Strep A: pharmacists have warned antibiotic supply has plummeted

The Association of Independent Multiple Pharmacies (AIMP) have stated the supply of Strep A antibiotics has gone from ‘bad to worse’.

In the last week, supplies have decreased forcing the government to work urgently with manufacturers and wholesalers to speed up deliveries.

person holding medicine pills

Leyla Hannbeck, Chief Executive of the AIMP, which represents 4,000 pharmacies in the UK said the supply of antibiotics to treat bacterial infections was ‘very poor’.

Ms Hannbeck added: ‘People are having to go from one pharmacy to another – it’s chaos. Supplies are not coming through to us and it feels like no-one cares.’

One pharmacist in Greater Manchester says they have completely run out of penicillin and amoxicillin – the medication used to treat Strep A and are now having to ‘turn unwell children away’. The alarm bells come as demand for the antibiotics has skyrocketed due to the number of infections rising in children.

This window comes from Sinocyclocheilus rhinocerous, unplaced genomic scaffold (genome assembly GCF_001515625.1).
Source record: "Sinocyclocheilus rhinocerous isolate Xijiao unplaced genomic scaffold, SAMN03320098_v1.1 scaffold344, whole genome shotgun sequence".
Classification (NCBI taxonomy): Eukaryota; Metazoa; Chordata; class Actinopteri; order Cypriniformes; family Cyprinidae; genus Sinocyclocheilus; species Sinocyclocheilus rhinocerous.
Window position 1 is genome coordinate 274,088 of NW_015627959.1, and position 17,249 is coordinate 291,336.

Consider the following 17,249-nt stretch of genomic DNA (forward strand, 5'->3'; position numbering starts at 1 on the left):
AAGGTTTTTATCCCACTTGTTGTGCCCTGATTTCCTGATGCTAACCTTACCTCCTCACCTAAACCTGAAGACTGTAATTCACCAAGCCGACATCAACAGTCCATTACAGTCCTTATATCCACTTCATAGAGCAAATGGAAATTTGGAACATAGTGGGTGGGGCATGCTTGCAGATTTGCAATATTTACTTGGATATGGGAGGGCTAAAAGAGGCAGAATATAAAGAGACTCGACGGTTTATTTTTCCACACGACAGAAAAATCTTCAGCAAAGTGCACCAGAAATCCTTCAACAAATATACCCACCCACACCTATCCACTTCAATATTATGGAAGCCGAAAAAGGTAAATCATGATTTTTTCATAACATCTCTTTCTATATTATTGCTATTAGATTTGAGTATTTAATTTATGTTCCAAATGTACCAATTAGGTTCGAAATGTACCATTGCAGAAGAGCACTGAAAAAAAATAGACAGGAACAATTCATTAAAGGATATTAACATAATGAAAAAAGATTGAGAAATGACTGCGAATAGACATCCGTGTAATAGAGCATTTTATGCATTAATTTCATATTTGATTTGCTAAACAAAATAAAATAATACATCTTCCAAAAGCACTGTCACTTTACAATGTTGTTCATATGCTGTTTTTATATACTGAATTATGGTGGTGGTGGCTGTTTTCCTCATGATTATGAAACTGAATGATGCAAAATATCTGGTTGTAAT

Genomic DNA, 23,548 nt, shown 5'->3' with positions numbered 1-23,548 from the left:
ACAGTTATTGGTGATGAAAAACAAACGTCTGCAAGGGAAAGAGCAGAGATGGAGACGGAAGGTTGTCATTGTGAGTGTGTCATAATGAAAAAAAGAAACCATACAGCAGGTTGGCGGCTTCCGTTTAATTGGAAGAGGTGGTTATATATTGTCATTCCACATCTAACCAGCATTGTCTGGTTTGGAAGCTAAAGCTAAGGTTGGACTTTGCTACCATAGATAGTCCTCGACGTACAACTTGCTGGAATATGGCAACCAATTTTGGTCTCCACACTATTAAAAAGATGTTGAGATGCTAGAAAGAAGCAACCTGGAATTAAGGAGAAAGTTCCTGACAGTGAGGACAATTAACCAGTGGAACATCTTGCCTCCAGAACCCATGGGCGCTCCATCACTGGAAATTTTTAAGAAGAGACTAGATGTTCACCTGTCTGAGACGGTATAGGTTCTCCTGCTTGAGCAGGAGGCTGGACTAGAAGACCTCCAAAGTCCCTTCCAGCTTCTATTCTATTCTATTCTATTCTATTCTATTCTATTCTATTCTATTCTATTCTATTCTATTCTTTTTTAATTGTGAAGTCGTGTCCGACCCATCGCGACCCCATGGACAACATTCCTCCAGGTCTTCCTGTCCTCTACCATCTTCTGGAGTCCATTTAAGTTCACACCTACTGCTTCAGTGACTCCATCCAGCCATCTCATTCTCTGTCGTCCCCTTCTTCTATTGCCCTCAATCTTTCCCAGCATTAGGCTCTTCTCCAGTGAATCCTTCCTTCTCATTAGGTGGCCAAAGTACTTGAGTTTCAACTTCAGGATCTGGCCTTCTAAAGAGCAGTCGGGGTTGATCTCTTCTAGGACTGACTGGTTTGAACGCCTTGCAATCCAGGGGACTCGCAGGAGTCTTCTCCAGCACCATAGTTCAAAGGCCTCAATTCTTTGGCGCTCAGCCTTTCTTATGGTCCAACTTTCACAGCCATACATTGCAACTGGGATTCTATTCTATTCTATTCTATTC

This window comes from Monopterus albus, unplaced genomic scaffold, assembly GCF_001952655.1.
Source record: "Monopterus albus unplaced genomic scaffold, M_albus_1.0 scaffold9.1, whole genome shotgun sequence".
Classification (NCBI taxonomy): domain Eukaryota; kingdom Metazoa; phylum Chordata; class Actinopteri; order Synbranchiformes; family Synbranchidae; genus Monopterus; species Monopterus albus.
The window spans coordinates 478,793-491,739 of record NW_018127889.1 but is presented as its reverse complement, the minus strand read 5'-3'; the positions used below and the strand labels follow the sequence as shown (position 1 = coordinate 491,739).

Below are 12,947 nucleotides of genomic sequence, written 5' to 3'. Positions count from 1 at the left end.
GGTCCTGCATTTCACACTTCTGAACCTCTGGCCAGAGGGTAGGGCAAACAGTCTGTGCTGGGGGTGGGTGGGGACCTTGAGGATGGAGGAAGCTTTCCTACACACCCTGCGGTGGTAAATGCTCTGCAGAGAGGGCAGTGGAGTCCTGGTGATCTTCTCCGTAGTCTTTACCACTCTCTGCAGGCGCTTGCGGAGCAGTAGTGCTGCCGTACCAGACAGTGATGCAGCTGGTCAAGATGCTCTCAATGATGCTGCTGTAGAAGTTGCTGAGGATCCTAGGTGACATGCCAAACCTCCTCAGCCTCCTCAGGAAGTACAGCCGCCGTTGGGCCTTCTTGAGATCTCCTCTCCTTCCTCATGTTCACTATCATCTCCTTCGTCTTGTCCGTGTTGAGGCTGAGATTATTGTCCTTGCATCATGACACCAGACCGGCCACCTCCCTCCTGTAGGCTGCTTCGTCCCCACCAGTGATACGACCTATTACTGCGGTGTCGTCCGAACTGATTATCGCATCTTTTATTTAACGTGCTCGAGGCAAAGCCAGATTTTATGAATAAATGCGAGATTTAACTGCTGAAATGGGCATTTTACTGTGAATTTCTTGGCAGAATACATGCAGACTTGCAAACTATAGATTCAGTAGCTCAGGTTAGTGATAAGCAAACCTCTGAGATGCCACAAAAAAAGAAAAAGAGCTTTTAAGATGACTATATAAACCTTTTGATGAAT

As it stands, 15 children have now died from the bacterial infection in the UK. Each child is under the age of 15.

As well as families struggling to get hold of Strep A antibiotics for their children, pharmacists are struggling to afford them. Previously, penicillin £1 to ship into health centres at the beginning of the month, but they now retail at £10-a-bottle for pharmacists to order.

Due to the current economic status, pharmacists are also concerned the government will not reimburse them for purchasing medication.

Despite rising concerns over Strep A bacteria, Prime Minister Rishi Sunak said on Wednesday the infection can be ‘treated appropriately with antibiotics’ and claimed ‘there are no current shortages’ with adequate procedures in place to ensure this remains the case.   

Photo by Volodymyr Hryshchenko


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